Amhad Khan Rahami was not on any U.S. terror watch list when he (allegedly) manufactured and planted bombs in New York and New Jersey. But his father told police that his son was a terrorist two years ago, The New York Times reported Tuesday.
“Two years ago I go to the F.B.I. because my son was doing really bad, O.K.?” he said. “But they check almost two months, they say, ‘He’s O.K., he’s clean, he’s not a terrorist.’ I say O.K.”
He added: “Now they say he is a terrorist. I say O.K.”
This is the danger we face of radicalized young men and women. They turn when you don’t expect it. When Rahami was captured by police after a shoot-out, they found his notebook, which contained statements about killing infidels.
In one section of the book, Mr. Rahami wrote of “killing the kuffar,” or unbelievers, the official said. Mr. Rahami also praised Anwar al-Awlaki, Al Qaeda’s leading propagandist, who died in a drone strike in Yemen, as well as the soldier in the Fort Hood shooting, one of the deadliest “lone wolf” attacks inspired by Al Qaeda.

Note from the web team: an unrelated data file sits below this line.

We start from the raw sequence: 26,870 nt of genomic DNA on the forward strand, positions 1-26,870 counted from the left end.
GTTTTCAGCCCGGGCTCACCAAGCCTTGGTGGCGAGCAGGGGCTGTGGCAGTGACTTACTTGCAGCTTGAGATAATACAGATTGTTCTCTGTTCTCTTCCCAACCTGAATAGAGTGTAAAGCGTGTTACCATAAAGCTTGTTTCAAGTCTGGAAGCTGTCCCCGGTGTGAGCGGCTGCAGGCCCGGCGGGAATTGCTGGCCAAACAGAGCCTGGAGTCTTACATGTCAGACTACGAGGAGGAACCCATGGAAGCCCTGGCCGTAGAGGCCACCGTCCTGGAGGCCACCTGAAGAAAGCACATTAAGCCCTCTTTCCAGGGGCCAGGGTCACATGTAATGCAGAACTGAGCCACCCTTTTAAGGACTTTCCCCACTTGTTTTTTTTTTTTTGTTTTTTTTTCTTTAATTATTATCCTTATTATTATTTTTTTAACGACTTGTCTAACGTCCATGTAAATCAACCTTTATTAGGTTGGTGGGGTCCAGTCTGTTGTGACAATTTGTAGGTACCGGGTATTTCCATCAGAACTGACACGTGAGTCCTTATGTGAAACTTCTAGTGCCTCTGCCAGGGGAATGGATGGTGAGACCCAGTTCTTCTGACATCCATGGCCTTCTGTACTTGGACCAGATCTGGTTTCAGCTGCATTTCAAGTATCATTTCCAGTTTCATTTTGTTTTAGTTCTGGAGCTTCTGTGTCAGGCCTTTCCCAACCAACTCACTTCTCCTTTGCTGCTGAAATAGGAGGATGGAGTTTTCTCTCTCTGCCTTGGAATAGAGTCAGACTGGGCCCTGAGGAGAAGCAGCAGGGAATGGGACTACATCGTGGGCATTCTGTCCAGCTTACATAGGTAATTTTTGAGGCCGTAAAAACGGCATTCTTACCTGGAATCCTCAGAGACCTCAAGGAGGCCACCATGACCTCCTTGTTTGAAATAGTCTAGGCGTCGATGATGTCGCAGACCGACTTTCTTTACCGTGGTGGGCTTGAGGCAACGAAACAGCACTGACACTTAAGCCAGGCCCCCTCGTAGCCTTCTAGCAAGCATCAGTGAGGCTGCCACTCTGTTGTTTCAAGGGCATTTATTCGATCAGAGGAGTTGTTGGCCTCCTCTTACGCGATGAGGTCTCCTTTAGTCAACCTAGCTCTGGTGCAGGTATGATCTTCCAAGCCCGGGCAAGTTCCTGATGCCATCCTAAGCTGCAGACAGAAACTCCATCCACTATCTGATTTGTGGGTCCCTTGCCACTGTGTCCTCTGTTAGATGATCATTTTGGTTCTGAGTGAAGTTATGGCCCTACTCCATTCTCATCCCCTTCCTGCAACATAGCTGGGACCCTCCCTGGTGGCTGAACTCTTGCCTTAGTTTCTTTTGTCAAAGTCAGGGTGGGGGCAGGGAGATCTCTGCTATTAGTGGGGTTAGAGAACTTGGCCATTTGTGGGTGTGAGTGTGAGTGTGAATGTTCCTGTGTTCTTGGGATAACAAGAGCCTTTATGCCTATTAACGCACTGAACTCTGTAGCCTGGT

Al-Awlaki has been dead for five years, killed by a drone strike in Yemen. But his poison is readily available on the Internet.
Thousands of Mr. Awlaki’s lectures and jihadist declarations are available on the web, as is Inspire magazine, which has published detailed instructions for making pipe bombs as well as more sophisticated explosive devices using pressure cookers and Christmas lights, the same components used in the New York-area bombs.
All the time when Rahami was fueling his radical murderous intent, he was never placed on a watch list. We should consider this when formulating policy and goals for stopping the cycle of terror. It’s not about guns, or who gets to immigrate, as much as it’s about stopping the poison of radical Islamic ideology in America.